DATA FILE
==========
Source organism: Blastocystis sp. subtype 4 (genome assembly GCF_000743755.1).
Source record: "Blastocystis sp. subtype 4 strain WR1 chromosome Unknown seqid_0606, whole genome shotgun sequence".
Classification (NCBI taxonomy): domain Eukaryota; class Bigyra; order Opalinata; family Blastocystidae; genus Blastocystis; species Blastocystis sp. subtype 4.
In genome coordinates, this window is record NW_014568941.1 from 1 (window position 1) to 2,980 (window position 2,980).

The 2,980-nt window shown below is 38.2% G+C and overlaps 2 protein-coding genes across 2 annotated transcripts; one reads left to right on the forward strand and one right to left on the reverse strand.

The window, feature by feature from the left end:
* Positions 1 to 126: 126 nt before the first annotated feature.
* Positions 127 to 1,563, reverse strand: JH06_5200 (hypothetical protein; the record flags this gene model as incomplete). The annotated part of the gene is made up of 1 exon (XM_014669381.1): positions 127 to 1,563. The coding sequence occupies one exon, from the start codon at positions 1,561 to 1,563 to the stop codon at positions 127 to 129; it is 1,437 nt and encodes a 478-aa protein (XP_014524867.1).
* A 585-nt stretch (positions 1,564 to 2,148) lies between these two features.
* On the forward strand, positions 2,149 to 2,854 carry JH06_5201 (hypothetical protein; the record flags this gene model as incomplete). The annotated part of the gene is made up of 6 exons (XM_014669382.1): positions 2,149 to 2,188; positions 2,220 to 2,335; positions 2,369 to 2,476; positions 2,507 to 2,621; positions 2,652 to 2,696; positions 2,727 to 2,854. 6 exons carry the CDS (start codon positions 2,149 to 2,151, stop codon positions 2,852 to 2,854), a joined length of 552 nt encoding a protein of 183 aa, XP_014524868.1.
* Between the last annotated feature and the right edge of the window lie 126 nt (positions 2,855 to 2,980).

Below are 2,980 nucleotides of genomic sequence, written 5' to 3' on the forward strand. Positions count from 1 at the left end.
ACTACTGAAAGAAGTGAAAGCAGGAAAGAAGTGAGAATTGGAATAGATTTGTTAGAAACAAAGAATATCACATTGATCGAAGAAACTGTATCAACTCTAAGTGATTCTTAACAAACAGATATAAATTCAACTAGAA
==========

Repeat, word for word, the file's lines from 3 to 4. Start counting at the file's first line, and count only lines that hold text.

Classification (NCBI taxonomy): domain Eukaryota; class Bigyra; order Opalinata; family Blastocystidae; genus Blastocystis; species Blastocystis sp. subtype 4.
In genome coordinates, this window is record NW_014568941.1 from 1 (window position 1) to 2,980 (window position 2,980).